We are a group of nine people who just spent ten days in Venezuela on a delegation sponsored by the Task Force on the Americas and the School of the Americas Watch. We visited eight states and three capital cities as well as a number of smaller communities. We met with human rights groups, government officials including the government Ombudsman and top security officers, the secretary general of ALBA, members of the opposition, the US embassy, cooperatives, schools and agricultural initiatives.
We want to share what we experienced here which in many cases contradicts current reports of Venezuela in the mainstream and social media. We also want to call on readers to take action to support Venezuela’s sovereignty.
In spite of what the US media prepared us to expect, we were completely unimpeded by any expressions of violence or disruption of transit. We experienced a country where schools, businesses, transportation and services seem to be functioning at a normal pace. In fact, of 337 municipalities, only 18 have experienced incidents of violent protest. We are, however, aware that in the border states with Colombia and in some wealthy neighborhood incidents of violence continue to persist.
People on both sides of the political divide in Venezuela have been killed in the past month. While the media has focused almost exclusively on the tragic deaths of several at the hands of government security forces (who have been detained by the Venezuelan justice system), there has been almost no attention to the deaths of several government security forces at the hands of anti-government protesters. In addition, at least seven people have been killed by protesters for simply trying to pass by or remove road blocks in their communities, and a motorcyclist was decapitated by razor wire strung by protesters. Other deaths have been linked to the inability to get to hospitals due to anti-government road blocks. In one case a motorcycle taxi driver tried to remove a road block and was killed by a sniper from a nearby building. When the National Guard arrived, one of their members was killed by snipers from the same building. As the National Guard entered the building to detain the sniper, residents there tweeted photos and messages picked up by media to support accusations of government repression.
According to a survey this week, at least 75% of Venezuelans, including many sectors of the opposition, do not approve of the violent tactics of anti-government protesters. What began as an outcry against high inflation and crime has degenerated into small but very violent focal points where millions of dollars of public property has been destroyed. The great majority of protests have taken place in wealthy areas where many neighbors who originally supported the first wave of protests have become increasingly frustrated with the havoc created in their own communities.
Although the mainstream media has portrayed the situation in Venezuela as a spontaneous uprising of students, in fact, some of the most prominent leaders who have motivated these protests are adults over the age of 40 who were involved in the 2002 coup against President Chavez. On January 23, Leopoldo Lopez and Maria Corina Machado held a press conference calling for street action to lead to national rage in an effort to force the ousting of President Maduro. On the podium of their press conference was the logo: “the exit”.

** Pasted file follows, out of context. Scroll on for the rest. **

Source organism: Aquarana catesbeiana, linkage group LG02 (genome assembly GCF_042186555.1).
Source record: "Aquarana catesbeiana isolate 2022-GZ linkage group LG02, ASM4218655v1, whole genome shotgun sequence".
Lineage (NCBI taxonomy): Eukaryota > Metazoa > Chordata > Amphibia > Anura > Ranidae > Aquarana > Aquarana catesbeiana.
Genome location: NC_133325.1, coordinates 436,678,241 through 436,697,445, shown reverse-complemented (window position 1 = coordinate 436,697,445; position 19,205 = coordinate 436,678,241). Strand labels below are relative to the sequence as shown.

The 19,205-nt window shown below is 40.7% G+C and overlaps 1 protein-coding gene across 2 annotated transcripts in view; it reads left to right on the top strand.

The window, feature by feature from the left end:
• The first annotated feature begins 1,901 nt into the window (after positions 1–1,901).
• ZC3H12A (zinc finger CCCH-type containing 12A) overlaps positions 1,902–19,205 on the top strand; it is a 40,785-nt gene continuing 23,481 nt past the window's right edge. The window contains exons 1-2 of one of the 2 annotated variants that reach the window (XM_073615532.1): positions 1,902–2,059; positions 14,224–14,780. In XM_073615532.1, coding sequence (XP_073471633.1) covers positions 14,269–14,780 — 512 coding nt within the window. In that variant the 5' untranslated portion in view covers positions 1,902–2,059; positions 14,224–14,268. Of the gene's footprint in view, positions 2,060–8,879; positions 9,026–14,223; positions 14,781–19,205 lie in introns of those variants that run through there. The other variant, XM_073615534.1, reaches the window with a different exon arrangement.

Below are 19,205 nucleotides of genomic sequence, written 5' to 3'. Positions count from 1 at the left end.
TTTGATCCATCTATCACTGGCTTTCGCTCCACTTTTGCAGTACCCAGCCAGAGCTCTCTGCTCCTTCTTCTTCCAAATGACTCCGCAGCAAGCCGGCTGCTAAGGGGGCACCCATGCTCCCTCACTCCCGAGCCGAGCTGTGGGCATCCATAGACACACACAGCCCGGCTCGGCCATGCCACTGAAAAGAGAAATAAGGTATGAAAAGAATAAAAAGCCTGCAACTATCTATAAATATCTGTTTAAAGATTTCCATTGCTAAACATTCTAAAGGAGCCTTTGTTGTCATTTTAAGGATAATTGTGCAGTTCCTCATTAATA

The government of President Maduro has initiated a peace process at national, state and community levels that has been embraced by religious leaders, including the Papal Nuncio; and business leaders, such as the president of the Chamber of Commerce and the president of Venezuela’s largest business, POLAR; and key opposition leaders, such as several governors, mayors and the director of Henrique Capriles’ presidential campaign. Over 600 business leaders attended a government-convened economic conference. The government immediately agreed to implement 56 of the 59 proposals. This is what corporate media calls “a failure.”
We experienced strong support for the government by popular sectors of the population, and support for the anti-government protest appeared to be limited to upper middle class sectors. This is not surprising due to the fact that only three months ago government –supported mayoral candidates won 59% of the vote. We were overwhelmed by the massive turnout and the powerful display of love for the legacy of President Chavez at events commemorating the first anniversary of his death.
The history of U.S. intervention in Venezuela in recent years is very raw here, given the US government support for the 2002 coup and the more than 90 million U.S. government dollars that have funded the opposition. We are therefore deeply concerned about actions that our government might take based on inaccurate media portrayals of the situation here, as was the case in 2002. In recent weeks some members of Congress have called for action by the U.S. government against Venezuela, including the possibility of sanctions. Within the OAS the U.S. pushed for a commission to begin investigation into internal situations here, and was overwhelming rejected by all members with the exception of Canada and Panama. In striking contrast, on March 12, the Union of South American Nations, UNASUR, issued a statement of support for the peace process that has already been initiated, and designated a commission to help in this effort. They also expressed grave concerns for threats to Venezuela’s sovereignty. We therefore ask that you contact your member of congress demanding that the State Department respect Venezuela’s sovereignty.